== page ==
First, just to be clear, this isn’t about beer, it’s about running your business meetings more efficiently so you can get on with actual work. Don’t get me wrong, meetings have a function in business, but most would agree that too many minutes of a day are wasted sitting in a room or on the phone addressing things that might be better handled in a less obtrusive way. Ever hear of the “Meeting Cow?” If not, get yourself a copy of the book Sacred Cows Make the Best Burgers by Robert Kriegal and David Brandt. You’ll quickly understand why some really want to sit in meetings, while the rest of us don’t.
Be Prepared: It seems a simple enough concept, but how many times have you arrived at a meeting only to find no agenda and no expected timeframe for completion? Don’t let this be you; instead, be proactive and prepare an outline of questions that will be addressed to each person, so participants come prepared with answers. Also, you should have a timeline and agenda mapped out so people are aware ahead of time how much time they’ll get to present their portion. A simple outline could be:
- what project(s) are you working on now?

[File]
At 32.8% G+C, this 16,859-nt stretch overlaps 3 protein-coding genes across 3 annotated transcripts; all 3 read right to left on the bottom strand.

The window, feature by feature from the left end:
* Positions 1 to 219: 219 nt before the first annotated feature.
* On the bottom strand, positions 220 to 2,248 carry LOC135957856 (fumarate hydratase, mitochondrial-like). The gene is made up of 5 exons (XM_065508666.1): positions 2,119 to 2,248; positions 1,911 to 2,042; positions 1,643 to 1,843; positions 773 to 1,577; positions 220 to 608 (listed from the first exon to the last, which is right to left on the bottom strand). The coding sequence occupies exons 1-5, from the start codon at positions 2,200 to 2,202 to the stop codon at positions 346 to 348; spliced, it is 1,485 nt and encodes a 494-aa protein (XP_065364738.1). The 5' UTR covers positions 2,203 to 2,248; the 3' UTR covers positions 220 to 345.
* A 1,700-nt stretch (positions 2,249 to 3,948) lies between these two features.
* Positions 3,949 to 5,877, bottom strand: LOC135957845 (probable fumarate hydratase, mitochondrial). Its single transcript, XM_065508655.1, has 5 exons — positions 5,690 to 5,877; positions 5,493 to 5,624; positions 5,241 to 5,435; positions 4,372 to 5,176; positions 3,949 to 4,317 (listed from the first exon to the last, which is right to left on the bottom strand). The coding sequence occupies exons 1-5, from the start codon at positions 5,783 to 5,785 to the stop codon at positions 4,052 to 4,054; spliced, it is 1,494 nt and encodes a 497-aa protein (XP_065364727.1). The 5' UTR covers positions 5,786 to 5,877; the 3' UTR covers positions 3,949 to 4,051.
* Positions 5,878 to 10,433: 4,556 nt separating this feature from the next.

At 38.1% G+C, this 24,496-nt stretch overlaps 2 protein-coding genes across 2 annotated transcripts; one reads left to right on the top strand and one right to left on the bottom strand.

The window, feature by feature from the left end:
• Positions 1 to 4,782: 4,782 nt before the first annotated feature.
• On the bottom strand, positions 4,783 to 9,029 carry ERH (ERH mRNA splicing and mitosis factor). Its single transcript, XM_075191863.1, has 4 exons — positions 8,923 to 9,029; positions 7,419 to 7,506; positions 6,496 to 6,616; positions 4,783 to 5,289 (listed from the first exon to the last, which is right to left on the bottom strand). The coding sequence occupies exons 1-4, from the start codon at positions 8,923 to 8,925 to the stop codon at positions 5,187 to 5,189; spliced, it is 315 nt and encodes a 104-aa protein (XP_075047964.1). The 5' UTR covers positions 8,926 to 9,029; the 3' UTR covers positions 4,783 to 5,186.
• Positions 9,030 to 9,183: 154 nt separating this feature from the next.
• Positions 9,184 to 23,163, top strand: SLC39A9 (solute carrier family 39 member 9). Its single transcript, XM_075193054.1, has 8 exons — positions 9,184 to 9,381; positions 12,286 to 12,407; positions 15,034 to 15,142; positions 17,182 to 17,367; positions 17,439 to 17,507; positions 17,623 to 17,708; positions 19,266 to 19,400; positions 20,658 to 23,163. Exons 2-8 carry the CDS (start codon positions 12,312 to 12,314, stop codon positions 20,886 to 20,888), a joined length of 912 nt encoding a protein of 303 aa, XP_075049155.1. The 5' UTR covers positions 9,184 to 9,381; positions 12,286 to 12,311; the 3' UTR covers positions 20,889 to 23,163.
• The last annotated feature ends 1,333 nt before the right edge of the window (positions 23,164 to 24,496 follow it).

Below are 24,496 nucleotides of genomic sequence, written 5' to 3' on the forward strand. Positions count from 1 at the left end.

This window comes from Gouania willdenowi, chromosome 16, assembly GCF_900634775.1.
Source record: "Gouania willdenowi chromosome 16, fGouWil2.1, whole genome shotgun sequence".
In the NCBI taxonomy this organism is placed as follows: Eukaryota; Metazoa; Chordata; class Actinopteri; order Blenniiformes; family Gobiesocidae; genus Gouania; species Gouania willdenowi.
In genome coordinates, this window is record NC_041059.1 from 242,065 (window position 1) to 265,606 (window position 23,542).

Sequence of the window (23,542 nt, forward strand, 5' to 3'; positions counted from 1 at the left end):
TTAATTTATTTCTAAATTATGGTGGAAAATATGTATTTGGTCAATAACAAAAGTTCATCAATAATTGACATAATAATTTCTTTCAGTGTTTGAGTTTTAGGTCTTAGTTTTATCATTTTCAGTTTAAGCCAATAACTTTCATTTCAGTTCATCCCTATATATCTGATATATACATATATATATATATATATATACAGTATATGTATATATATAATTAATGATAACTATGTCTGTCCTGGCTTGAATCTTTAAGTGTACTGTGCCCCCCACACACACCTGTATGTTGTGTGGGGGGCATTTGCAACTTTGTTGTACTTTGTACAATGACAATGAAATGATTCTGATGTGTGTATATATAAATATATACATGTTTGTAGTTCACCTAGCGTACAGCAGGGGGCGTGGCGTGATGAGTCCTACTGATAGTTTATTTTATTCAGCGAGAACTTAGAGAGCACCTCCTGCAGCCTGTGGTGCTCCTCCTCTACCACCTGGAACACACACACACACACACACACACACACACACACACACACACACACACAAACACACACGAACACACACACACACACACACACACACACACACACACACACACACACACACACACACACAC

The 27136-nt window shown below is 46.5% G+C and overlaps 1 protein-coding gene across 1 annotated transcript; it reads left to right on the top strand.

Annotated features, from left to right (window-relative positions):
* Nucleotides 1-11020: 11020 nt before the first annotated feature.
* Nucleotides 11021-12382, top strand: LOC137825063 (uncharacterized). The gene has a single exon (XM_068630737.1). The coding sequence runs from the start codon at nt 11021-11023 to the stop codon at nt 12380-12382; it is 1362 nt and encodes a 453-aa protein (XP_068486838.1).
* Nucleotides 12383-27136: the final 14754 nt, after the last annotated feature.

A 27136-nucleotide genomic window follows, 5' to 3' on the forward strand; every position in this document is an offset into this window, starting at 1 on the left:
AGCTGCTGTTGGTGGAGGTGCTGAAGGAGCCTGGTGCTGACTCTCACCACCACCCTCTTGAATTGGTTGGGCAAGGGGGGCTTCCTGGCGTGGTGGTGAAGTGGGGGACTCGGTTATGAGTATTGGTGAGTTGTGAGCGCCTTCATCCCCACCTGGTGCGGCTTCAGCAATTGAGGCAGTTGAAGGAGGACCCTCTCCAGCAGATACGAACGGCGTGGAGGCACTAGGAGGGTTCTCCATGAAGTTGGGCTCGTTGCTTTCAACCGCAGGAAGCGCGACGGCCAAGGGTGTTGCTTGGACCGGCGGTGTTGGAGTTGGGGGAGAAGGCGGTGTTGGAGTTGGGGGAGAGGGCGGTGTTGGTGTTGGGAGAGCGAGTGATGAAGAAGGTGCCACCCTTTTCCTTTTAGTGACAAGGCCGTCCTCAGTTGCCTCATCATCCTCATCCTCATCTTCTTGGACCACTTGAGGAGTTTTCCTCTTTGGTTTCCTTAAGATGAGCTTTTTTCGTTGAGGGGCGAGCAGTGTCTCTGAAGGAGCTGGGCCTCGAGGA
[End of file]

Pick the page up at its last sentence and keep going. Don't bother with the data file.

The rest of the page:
- what obstacles have you encountered?
- is there anything you need to help with your progress?
- any key items you need to share?
Be Concise: Implement brevity and concision in your meetings and you’re showing respect for all involved, plus maintaining control and not allowing your meeting to get hijacked. You will also cut down on interruptions, idle chit-chat, and let everyone have their turn on the floor.
Take Notes: If it’s not you, someone needs to take thorough notes and be charged with providing them post-meeting to all who need them, both attendees and people who couldn’t attend. There are two reasons to do this; one, for your “avid” note-takers, it frees them to listen instead of jotting things and missing something, and two, it reminds people of all contributions during the meeting.
Keep On Task: Nothing makes attendees lose interest faster than a rambling speaker with an aimless point to be made. If need be (and so they keep to the topic at hand) keep a timer or clock handy so people aren’t tempted to go off on a tangent. Remember though, the rules apply to everyone, so honor what you devise.
Whenever possible, use email, IM, and other electronic means to get as much done before the meeting as possible. Some companies do this using an internal Wiki, others use their Intranet, or even a spreadsheet they kick around, but whatever method you choose, the point is to cutdown the amount of time spent in meetings so you and your team are focused on getting work done, not just talking about getting work done. If you need a meeting agenda, you can download this one free.